Over the last five years, there has been quite a bit of interest in minimally invasive joint replacement surgery. In the United States, this phenomenon started with several articles in the lay press extolling the virtues of less invasive surgery. Interest in this peaked one to two years ago and the enthusiasm for this type of approach has been dampened somewhat over the last year by reports of high complication rates and higher short-term failures in joint replacement using these techniques. The pendulum has swung back towards the middle and the majority of joint replacement surgeons are now using smaller incisions then were commonly used 10 years ago but have pulled back from trying to do hip and knee replacement through extremely small incisions. There are several factors that influence the patient’s recovery from joint replacement.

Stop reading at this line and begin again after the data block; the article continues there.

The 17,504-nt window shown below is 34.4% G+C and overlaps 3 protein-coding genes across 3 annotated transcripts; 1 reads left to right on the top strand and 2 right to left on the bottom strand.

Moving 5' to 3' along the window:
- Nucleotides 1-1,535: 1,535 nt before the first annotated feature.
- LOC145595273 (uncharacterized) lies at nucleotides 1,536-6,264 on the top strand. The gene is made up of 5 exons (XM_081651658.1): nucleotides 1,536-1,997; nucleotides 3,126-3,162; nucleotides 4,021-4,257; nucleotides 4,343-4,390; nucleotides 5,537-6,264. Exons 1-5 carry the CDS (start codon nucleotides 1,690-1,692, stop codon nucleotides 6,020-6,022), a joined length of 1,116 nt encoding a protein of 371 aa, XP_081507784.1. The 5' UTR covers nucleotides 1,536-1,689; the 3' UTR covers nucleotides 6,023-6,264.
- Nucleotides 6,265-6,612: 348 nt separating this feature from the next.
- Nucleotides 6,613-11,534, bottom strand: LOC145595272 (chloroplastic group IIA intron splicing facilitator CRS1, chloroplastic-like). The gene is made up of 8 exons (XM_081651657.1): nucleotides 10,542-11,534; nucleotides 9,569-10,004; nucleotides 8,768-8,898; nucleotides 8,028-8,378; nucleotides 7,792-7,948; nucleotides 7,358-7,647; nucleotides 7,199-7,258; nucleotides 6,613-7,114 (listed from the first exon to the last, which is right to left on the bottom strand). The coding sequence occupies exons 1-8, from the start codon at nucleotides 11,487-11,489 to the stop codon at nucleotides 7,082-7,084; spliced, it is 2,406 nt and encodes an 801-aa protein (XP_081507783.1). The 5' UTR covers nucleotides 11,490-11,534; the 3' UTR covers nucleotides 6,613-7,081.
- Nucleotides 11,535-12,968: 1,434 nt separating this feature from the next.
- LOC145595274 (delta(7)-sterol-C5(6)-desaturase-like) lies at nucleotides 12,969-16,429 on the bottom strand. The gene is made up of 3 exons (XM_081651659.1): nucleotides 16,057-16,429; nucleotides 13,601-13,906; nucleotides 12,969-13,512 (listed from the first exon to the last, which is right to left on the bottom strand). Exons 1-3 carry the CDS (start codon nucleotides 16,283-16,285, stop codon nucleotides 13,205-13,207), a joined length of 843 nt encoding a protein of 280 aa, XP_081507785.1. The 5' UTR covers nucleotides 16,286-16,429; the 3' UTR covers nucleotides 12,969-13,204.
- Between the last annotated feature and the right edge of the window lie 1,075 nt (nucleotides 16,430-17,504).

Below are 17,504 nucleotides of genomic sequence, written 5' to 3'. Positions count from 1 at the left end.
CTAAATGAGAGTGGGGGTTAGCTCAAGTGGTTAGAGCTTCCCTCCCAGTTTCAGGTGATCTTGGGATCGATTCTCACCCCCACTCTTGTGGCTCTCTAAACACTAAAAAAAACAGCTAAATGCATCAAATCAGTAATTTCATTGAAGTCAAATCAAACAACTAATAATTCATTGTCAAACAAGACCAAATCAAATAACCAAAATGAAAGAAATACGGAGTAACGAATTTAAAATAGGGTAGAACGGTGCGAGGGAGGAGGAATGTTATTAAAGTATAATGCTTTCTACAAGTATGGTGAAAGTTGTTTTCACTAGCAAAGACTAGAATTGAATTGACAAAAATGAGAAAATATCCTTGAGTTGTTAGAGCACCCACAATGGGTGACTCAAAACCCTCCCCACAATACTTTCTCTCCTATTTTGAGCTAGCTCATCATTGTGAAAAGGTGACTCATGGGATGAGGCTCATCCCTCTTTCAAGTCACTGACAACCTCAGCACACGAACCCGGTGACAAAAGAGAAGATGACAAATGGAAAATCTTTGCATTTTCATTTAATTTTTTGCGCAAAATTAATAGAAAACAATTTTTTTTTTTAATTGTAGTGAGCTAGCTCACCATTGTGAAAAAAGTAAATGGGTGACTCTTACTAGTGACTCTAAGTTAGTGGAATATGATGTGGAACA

This size and health of the patient have a significant influence on the speed of recovery. More fit healthier individuals tend to get back on their feet faster than out of shape obese individuals. The perioperative pain management and rehabilitation programs also have significant influence on the speed of recovery. Less dissection around the hip or knee joint also aid in the short-term recovery but appear to have minimal impact on the results six months after surgery. Thanks to some of the champions of less invasive surgery, we have realized that we can obtain adequate visualization through smaller incisions while minimizing the amount of muscle damage. A recent study from the Mayo Clinic demonstrated that there was more muscle damage involved in the two-incision minimally invasive total hip technique popularized in Chicago than through a standard small posterior approach which is most commonly used in the United States. Emerging data like this has led to a more rational and logical approach to less invasive joint replacement. This is still a topic that is used to advertise practices and institutions. Suffice it to say, the results of joint replacement surgery are influenced by many factors and no one single factor ultimately determines the quality of the outcome.